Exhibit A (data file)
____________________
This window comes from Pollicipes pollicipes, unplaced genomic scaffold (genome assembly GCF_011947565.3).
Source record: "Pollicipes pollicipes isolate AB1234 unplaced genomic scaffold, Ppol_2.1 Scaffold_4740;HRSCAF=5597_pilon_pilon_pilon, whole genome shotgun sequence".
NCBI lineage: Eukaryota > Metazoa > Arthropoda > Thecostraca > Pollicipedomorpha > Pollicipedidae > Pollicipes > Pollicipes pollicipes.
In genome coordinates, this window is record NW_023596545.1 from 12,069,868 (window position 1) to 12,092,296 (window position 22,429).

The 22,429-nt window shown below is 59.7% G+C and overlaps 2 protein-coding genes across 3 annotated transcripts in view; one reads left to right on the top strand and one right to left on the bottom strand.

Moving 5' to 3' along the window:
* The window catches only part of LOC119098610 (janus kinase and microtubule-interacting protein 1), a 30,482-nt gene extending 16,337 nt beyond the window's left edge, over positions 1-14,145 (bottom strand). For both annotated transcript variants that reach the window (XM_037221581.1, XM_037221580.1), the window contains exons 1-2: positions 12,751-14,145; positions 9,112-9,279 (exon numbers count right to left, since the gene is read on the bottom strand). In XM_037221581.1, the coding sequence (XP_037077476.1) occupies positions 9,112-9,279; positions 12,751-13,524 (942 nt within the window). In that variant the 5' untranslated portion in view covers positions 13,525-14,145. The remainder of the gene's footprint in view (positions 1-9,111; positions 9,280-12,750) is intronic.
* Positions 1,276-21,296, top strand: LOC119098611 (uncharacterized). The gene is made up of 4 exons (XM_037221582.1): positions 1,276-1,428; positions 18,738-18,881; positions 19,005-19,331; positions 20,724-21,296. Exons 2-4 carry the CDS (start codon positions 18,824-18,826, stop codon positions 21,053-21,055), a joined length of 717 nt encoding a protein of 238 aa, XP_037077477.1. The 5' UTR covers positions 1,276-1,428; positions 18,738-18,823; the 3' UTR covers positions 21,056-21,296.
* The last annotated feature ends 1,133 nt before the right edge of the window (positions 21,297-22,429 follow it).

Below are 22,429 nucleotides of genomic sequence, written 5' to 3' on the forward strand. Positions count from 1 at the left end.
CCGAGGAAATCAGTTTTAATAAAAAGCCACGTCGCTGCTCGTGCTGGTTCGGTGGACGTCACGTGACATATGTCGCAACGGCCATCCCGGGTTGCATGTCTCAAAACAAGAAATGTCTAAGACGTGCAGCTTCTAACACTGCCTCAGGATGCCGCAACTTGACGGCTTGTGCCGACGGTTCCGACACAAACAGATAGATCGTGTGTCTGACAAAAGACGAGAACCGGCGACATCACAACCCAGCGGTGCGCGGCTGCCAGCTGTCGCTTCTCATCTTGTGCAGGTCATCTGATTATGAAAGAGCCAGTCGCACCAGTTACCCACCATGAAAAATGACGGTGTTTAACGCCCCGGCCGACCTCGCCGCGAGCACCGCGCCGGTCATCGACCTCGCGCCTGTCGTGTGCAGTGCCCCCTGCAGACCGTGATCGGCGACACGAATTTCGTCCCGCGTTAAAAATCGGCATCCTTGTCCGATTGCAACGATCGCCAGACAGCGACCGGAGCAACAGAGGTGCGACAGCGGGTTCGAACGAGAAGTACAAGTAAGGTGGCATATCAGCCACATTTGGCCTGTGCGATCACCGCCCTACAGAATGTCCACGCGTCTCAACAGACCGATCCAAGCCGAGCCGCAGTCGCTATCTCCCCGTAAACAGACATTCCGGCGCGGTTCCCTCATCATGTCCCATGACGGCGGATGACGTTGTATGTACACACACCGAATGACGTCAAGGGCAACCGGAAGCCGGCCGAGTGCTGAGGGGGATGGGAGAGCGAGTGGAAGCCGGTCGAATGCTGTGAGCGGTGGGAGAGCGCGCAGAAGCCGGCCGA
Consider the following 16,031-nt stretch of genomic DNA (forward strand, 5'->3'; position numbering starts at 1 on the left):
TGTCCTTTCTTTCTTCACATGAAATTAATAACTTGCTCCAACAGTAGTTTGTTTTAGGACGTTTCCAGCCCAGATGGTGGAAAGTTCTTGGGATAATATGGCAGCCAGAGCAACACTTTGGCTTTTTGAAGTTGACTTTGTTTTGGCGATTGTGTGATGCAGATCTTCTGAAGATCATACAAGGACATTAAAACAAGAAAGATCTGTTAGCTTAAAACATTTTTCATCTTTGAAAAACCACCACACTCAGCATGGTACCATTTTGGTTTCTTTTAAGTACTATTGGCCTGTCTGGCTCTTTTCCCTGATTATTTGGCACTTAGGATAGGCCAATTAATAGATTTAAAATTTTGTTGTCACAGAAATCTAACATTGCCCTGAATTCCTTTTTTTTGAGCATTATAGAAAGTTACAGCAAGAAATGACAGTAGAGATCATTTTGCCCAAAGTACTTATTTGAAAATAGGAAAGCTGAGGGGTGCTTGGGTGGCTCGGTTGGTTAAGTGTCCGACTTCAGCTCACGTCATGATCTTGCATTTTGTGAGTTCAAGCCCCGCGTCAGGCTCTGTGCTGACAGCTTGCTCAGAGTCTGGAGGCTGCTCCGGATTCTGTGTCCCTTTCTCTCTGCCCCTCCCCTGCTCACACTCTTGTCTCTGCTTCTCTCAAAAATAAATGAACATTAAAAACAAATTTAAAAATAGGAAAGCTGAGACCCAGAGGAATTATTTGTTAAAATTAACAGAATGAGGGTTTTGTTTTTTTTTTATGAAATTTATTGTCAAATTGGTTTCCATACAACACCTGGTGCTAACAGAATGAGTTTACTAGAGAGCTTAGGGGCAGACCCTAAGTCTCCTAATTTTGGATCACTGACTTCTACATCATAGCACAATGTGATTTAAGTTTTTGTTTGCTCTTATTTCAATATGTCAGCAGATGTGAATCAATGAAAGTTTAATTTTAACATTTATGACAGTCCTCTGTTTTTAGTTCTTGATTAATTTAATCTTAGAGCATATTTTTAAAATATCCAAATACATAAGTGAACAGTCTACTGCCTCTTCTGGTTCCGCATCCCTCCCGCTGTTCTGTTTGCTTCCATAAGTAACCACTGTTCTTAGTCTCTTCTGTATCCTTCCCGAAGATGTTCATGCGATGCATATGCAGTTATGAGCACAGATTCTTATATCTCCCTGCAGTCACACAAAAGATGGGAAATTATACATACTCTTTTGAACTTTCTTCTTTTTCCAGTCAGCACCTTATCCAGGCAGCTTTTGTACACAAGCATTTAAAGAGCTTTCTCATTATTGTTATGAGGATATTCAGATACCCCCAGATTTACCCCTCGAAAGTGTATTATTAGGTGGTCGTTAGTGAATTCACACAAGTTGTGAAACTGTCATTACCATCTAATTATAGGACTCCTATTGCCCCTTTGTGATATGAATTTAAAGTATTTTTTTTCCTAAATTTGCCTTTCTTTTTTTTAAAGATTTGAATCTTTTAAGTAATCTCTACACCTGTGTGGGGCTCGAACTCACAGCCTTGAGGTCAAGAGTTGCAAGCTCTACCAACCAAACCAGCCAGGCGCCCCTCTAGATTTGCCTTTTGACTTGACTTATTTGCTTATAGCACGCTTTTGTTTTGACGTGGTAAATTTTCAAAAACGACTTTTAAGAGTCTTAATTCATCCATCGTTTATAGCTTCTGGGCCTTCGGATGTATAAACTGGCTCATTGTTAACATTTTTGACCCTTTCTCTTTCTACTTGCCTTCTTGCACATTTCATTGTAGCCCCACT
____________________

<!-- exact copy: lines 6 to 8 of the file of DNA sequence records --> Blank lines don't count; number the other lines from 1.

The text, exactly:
Moving 5' to 3' along the window:
* The window catches only part of LOC119098610 (janus kinase and microtubule-interacting protein 1), a 30,482-nt gene extending 16,337 nt beyond the window's left edge, over positions 1-14,145 (bottom strand). For both annotated transcript variants that reach the window (XM_037221581.1, XM_037221580.1), the window contains exons 1-2: positions 12,751-14,145; positions 9,112-9,279 (exon numbers count right to left, since the gene is read on the bottom strand). In XM_037221581.1, the coding sequence (XP_037077476.1) occupies positions 9,112-9,279; positions 12,751-13,524 (942 nt within the window). In that variant the 5' untranslated portion in view covers positions 13,525-14,145. The remainder of the gene's footprint in view (positions 1-9,111; positions 9,280-12,750) is intronic.
* Positions 1,276-21,296, top strand: LOC119098611 (uncharacterized). The gene is made up of 4 exons (XM_037221582.1): positions 1,276-1,428; positions 18,738-18,881; positions 19,005-19,331; positions 20,724-21,296. Exons 2-4 carry the CDS (start codon positions 18,824-18,826, stop codon positions 21,053-21,055), a joined length of 717 nt encoding a protein of 238 aa, XP_037077477.1. The 5' UTR covers positions 1,276-1,428; positions 18,738-18,823; the 3' UTR covers positions 21,056-21,296.